9 Sep 2009

Solomon Islands considers how to save some of its few remaining forests

1:20 pm on 9 September 2009

An environmental organisation in Solomon Islands says its working with the country's government to see how forest areas could be set aside for protection.

The move comes as the nation's biodiversity action plan has identified logging as one of the major threats to biodiversity in what the WWF says is one of the 200 most important ecoregions in the world.

WWF country programme manager Tristan Armstrong says Solomon Islands has the lowest level of legally-protected land in the Pacific at 2.8 percent.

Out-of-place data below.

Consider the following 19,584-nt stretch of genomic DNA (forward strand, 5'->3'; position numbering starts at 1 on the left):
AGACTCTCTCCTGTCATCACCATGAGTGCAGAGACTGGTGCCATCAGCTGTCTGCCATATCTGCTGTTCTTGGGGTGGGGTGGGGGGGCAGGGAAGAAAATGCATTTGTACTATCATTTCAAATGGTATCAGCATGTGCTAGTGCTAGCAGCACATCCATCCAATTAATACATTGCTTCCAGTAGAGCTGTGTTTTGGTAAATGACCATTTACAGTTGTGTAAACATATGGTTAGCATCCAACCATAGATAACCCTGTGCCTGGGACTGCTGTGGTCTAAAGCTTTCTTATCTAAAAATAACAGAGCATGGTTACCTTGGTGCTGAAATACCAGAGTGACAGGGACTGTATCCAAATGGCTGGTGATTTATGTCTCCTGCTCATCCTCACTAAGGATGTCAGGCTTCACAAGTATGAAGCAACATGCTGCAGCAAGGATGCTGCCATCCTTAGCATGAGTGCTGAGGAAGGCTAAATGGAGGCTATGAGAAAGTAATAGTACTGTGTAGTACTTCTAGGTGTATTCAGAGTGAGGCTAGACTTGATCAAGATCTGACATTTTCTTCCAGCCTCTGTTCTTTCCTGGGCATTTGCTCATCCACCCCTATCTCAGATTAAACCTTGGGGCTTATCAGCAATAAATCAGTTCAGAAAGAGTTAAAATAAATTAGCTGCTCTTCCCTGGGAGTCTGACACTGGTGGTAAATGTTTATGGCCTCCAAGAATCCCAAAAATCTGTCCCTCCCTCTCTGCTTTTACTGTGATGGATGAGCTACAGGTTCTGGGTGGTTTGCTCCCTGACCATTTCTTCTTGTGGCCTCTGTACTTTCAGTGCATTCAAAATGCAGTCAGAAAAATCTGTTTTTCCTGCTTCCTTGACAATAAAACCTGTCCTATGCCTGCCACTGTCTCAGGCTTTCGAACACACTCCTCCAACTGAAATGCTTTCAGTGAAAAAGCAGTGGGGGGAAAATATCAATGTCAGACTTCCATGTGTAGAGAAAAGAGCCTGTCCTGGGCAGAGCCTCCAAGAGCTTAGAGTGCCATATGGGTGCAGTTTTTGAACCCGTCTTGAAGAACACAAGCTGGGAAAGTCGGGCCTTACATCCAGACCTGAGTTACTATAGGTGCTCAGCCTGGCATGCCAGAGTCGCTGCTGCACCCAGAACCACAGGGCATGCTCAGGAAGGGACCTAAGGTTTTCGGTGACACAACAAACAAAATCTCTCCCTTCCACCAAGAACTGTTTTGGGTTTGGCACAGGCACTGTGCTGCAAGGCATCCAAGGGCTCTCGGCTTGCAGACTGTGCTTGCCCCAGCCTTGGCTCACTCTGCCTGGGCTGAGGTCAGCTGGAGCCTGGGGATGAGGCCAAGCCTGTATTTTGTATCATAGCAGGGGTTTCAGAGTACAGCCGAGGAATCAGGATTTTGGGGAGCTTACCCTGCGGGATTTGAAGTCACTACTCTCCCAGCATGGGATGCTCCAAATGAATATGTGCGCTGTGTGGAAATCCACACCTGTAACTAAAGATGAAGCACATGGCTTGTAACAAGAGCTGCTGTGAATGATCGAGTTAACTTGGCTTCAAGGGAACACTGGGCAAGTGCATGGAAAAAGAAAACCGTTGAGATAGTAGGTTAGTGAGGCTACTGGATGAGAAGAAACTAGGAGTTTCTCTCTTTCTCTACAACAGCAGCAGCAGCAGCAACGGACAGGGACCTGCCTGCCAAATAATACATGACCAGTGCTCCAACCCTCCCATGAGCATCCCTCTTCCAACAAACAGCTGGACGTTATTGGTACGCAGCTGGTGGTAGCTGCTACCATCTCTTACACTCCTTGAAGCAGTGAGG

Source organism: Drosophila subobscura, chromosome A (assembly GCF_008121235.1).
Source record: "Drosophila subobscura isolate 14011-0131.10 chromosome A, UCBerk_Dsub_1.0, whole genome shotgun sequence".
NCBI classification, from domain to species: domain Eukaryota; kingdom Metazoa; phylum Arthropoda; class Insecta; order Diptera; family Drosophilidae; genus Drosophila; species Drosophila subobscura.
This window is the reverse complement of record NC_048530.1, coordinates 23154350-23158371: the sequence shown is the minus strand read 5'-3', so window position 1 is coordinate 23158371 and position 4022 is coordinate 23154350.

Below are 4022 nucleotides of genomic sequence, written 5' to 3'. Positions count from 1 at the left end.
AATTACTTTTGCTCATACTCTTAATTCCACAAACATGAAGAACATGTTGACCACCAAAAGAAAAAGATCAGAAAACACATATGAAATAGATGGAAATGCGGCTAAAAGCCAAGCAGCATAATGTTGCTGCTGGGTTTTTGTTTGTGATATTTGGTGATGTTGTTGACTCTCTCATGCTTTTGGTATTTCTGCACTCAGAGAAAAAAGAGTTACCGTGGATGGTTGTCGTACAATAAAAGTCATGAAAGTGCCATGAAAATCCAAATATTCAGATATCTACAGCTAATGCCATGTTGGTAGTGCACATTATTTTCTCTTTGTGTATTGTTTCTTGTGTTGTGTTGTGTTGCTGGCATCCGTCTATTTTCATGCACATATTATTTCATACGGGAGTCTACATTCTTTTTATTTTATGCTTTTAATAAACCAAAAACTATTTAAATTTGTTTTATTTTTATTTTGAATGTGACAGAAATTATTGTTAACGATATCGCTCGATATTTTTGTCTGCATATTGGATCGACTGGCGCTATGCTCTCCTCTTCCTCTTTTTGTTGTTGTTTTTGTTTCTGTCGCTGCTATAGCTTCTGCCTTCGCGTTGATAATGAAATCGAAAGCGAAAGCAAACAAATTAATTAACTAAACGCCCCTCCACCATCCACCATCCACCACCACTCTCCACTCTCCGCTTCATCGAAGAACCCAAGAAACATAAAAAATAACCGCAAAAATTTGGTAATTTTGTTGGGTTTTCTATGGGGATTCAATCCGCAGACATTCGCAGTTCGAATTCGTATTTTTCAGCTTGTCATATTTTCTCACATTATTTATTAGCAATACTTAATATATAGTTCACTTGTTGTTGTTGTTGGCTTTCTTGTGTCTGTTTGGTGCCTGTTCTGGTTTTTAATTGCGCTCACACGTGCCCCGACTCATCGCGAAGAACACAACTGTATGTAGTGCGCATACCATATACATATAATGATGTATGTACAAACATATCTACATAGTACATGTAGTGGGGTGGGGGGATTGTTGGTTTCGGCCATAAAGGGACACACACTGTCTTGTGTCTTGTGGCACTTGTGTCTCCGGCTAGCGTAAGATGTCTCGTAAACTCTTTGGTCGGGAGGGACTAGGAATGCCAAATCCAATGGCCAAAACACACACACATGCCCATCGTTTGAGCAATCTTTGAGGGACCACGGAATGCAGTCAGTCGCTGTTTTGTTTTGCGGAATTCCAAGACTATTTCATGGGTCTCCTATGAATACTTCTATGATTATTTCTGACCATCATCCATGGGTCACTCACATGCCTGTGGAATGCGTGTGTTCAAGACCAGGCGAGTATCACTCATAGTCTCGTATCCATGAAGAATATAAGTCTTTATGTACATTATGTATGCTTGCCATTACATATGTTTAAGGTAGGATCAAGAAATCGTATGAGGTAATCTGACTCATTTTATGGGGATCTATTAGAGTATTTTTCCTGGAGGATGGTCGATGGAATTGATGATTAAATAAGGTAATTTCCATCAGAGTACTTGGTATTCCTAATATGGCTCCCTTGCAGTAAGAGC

He says the government realises more lands need to be protected, but new models will have to be developed to do this in Solomon Islands

"Within the context of customary land ownership, a protected area in the sense of a national park as there might be in New Zealand or Australia doesn't always work in an environment where all land is owned by tribes and where basically resources are managed in a very different way."

Tristan Armstrong says the focus of WWF has been on working with communities to help them find alternatives to logging, as previous governments haven't had the resources and capacity to tackle the problem.

He says most commercial forests have already been logged in Solomon Islands, but there is much that is still worth protecting.